CPG: The solution for supply chain woes
We’ve got to face some facts. The CPG industry has not had it easy. A global pandemic completely derailed supply chains, and brands across the board have suffered. On top of that, the consumer packaged goods industry has always been changing. So, what’s the solution? Let’s dive into how CPG companies can keep supply chain issues at bay by closing the gap between their brand and consumers.
Setting the CPG scene
Imagine this: your brand sells delectable chocolate-dipped pretzels, but things have been less than smooth recently. Consumer demand is skyrocketing, and throw in labor shortages, a lack of materials, and congested transportation points, and you have a very high risk for supply chain disruption. Disappointed customers and lost sales may result in a business impact that not even the best sweet-and-savory snack can rectify.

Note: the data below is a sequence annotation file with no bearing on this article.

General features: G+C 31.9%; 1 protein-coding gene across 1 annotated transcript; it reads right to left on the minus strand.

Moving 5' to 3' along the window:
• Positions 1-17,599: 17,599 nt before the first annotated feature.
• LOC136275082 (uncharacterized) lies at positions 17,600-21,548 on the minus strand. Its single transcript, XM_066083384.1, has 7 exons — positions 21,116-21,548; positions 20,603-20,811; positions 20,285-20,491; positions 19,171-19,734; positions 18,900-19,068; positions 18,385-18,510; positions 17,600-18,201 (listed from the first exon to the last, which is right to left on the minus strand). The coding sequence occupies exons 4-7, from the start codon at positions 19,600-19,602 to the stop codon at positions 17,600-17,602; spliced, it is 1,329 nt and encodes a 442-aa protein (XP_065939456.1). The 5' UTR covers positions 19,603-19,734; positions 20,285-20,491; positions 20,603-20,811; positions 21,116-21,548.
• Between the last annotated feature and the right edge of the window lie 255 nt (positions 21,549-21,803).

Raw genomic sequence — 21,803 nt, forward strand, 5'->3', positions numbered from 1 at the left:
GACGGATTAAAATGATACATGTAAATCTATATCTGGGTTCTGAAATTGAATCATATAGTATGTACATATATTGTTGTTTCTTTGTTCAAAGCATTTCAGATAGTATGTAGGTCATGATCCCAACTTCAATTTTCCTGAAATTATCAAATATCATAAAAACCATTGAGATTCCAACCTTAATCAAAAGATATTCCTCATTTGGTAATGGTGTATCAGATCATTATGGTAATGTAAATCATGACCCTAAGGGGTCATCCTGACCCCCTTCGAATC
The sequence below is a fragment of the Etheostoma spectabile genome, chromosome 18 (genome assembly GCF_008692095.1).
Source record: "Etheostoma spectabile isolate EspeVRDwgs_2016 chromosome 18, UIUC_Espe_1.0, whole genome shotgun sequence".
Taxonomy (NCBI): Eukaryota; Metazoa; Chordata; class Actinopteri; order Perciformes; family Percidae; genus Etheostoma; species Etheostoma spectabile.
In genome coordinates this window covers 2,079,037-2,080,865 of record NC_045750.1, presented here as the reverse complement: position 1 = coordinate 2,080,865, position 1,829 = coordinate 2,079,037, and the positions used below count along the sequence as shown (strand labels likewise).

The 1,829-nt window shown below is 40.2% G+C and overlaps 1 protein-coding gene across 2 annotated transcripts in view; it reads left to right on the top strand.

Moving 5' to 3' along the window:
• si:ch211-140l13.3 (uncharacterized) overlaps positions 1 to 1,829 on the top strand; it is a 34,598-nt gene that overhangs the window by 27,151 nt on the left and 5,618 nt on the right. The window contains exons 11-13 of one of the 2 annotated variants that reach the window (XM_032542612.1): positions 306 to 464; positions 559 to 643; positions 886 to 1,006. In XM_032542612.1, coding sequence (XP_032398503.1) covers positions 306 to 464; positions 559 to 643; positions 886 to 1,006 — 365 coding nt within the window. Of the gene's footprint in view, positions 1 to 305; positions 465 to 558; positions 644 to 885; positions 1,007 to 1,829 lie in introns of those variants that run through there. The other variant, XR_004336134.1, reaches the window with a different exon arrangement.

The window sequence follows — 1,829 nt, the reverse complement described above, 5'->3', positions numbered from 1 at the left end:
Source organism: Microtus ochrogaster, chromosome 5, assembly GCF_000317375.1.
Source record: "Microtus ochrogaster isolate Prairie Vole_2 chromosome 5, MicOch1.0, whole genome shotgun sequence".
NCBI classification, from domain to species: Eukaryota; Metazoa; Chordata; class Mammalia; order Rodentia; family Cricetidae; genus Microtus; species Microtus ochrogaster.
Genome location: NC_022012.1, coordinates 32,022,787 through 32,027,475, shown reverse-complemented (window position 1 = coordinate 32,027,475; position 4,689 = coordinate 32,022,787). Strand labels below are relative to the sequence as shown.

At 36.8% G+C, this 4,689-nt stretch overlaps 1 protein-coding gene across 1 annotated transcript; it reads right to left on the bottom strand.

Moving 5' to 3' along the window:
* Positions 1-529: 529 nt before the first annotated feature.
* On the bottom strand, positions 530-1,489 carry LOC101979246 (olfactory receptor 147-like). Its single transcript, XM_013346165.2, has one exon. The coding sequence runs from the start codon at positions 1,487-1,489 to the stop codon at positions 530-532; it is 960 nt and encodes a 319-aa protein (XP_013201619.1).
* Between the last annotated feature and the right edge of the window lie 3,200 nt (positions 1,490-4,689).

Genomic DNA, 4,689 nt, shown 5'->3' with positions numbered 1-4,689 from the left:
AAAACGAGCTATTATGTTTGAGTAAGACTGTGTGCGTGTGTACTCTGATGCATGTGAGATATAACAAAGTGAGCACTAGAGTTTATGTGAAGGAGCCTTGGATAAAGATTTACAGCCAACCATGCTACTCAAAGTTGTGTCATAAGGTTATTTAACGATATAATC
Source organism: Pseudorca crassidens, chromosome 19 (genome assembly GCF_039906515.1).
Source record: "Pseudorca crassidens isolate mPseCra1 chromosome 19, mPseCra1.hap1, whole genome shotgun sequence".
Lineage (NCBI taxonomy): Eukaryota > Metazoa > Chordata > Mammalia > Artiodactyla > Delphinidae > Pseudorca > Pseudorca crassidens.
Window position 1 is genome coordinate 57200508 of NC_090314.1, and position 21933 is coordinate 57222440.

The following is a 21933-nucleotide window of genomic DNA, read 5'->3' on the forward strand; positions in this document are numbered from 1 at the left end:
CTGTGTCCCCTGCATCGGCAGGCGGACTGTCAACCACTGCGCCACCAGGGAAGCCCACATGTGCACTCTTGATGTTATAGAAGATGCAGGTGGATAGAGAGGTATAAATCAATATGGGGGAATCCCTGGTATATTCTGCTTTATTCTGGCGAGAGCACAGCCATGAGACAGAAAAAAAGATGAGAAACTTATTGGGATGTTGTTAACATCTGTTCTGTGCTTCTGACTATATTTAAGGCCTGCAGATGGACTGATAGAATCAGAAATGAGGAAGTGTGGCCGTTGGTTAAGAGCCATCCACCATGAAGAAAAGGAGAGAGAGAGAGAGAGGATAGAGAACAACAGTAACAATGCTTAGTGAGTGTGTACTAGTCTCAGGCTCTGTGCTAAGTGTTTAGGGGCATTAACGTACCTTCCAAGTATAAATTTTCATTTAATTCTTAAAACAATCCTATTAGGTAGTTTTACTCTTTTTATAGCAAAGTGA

Before diving into the pain points of the supply chain and identifying possible solutions, let’s get some more context. What food industry trends are affecting supply chains? What are consumer conversations focused on for the future of CPG?
Conversation Cluster surrounding CPG conversations online.
The overarching theme for CPG food & beverage brands will be the transition into a more conscious way of producing food, a change that is being led by two factors:
- Consumers increased involvement in topics like sustainability, social impact, and accountability for brands across industries.
- The inequalities regarding access to food, and problems of food waste and food security, all of which have only worsened due to the global COVID-19 crisis.